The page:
Frankly speaking, after being an experienced jet setter and international fashion model for several years and often travelling with the guests of Saturnalis in order to help them to explore hidden gems across the globe, it was beyond difficult to stay in lockdown in London for months.
Everything was on hold for too long- travel, events, fashion shows…. so as soon as strict travel rules were lifted by the government my business companion and I were the first ones to make it to Gatwick Airport, to visit our established partners and to explore new horizons in one of the countries most affected by the coronavirus.
Saturnalis is a boutique travel agency that focuses on providing tailor-made tours and experiential travel to our loyal guests. Recently, many of our customers are making enquiries about the safety around visiting Italy after the lockdown, which remains to be a top tourist destination in Europe for culture, food and fashion. I couldn’t agree more with this accolade, as after visiting 53 countries, I am more in love with Italy than ever. Why? It combines absolutely everything I cannot live without –incredibly interesting history and architecture, magnificent fashion and authentic food together with a warm climate. Italy is a dream place that bites deep…it is a dream place that isn’t quite real until your dream alive is over and has formed a set of memories for life.
So what’s happening with travelling nowadays? First of all, we were pleasantly surprised with the fact that all required safety measures were taken on the flight and every passenger was required to wear a mask in the airport in Rome and our temperatures were checked. This gave us much needed reassurance to proceed with our journey, as I was very keen to explore further the Golden Italian triangle, as I call it, which is compiled of Rome, Tuscany and the renowned Amalfi coast as well as Capri.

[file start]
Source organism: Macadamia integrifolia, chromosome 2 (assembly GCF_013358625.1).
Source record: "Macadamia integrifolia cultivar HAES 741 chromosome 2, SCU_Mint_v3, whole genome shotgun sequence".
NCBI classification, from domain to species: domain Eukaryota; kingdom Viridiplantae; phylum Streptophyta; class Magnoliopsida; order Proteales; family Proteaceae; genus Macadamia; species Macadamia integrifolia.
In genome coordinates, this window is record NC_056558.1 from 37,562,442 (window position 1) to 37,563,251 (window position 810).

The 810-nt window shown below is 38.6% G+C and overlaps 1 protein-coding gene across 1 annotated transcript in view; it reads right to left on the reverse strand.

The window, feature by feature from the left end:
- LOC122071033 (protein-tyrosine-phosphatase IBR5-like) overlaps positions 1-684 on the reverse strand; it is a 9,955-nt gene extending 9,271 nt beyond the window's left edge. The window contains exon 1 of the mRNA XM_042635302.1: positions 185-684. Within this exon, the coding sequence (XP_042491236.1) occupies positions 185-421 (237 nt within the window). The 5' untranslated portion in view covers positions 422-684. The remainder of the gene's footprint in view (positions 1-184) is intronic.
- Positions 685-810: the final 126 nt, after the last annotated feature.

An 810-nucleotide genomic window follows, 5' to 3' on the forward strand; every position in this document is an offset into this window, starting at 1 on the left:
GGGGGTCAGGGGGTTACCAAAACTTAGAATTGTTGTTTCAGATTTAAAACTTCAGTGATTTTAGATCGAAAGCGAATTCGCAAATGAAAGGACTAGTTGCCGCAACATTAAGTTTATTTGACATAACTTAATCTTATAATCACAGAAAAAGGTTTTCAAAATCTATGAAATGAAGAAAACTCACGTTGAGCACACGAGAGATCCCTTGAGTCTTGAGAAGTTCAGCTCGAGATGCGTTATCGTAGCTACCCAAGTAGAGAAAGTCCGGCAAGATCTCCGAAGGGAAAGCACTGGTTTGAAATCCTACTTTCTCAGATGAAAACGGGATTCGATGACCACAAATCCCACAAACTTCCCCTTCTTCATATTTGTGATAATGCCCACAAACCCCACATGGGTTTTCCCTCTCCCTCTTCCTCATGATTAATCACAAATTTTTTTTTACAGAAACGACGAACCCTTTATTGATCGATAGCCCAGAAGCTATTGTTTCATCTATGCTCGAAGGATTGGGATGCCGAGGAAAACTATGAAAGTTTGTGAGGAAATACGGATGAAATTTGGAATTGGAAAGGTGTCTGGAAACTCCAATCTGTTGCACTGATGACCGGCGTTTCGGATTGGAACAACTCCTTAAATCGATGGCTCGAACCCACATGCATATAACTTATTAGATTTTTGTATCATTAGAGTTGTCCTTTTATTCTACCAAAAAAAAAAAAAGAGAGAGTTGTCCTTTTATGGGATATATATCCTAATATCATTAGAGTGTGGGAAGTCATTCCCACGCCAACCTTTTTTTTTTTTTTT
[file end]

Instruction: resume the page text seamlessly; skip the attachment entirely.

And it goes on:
On the way from the airport to Rome, we stopped at the ancient Appian Way. It connected Rome to Brindisi, in south-east Italy, the location of the strategically important port between Italy, Greece and the Far East. That was the point where you really start understanding the expression “All roads lead to Rome”. Rome itself met us with beautiful, cloudless weather and it’s unique grand ancient atmosphere. The Colosseum, Roman Forum and the Vatican were all open as social distancing measures were put in place for those who wanted to visit.
As you would imagine, there weren’t as many tourists as before exploring the city, but visitors from neighbouring countries such as France, Germany and Austria and quite a few Italians from other parts of the peninsula. They replaced the absence of North Americans, Russians and Asians due to COVID-19 travel restrictions but this helped us to explore my favourite city in more depth with little to no crowds. I was even able to find an authentic Italian restaurant right next to the renowned Trevi Fountain and enjoy an authentic Italian pasta-making experience followed up by divine dining in a lovely and relaxed atmosphere.
After a few days in the eternal city, we proceeded to Tuscany to meet our new business partners where we were set to visit Tuscan vineyards and renowned residences around the area.
The incredibly beautiful Siena has a very long history and is well known for its race, the Palio di Siena dating back to the Etruscan era. The main development of the city happened during the Middle Ages. During this period, the city grew and many of the most important buildings of the town were built. Today its peculiar urban skyline is visible from the hills, which surround Siena; rich in monuments, palaces and churches, and truly is one of the most beautiful Italian towns.